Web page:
China will cut the number of overseas players allowed on domestic teams from five to four in an effort to cool the red-hot market for foreign talent, the country’s football authority has announced.
Clubs in the mega-rich Chinese Super League (CSL) have splashed out more than US$400 million on domestic and foreign players this year after President Xi Jinping laid out his vision of turning the country into a football powerhouse.
The new restrictions on the number of foreign players allowed on club rosters was announced on Friday by the Chinese Football Association.
The association also stipulated that only three foreigners from the same team would be allowed to play at any one time, according to a statement posted on the official social media account of the state-run Soccer Newspaper.
“High-level foreign players have brought energy to the CSL and made CSL games more enjoyable, but they’ve created financial burdens for clubs and reduced opportunities for mainland players,” the football association said.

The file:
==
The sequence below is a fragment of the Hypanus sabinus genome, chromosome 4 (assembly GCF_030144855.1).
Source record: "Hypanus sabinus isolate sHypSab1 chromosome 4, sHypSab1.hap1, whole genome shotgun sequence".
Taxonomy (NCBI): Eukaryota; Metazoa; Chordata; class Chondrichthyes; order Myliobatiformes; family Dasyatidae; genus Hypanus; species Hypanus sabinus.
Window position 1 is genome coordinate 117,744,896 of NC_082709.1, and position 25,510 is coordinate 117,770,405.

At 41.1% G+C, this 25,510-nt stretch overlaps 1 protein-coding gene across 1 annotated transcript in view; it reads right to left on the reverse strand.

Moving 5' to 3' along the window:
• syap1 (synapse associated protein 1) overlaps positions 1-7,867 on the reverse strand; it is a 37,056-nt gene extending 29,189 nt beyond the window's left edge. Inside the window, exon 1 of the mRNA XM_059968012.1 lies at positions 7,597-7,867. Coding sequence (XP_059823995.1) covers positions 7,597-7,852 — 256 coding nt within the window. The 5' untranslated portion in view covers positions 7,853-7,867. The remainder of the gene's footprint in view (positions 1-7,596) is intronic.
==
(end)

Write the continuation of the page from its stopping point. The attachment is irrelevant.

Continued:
The new rules come a week before the CSL transfer window opens and a day after Shanghai SIPG club confirmed it had signed Chelsea’s Oscar for a reported US$73.7 million.
Chinese teams broke the Asian record for the most expensive signings three times in just 10 days in the January-February transfer window, and moved it still higher when Brazil’s Hulk joined SIPG for US$58.3 million in July.
The new rules will take effect when the 2017 season starts in March and will “promote the long-term development of every club within the professional league,” the football association said.
The official People’s Daily warned last week that the explosive growth in Chinese football spending was a bubble, noting the eight billion yuan (US$1.15 billion) in overall spending this year “far exceeded the economic value brought to the league.”
But the huge outlay on players shows no sign of easing, with Argentine forward Carlos Tevez reportedly considering an US$87.8 million offer to join Shanghai Shenhua.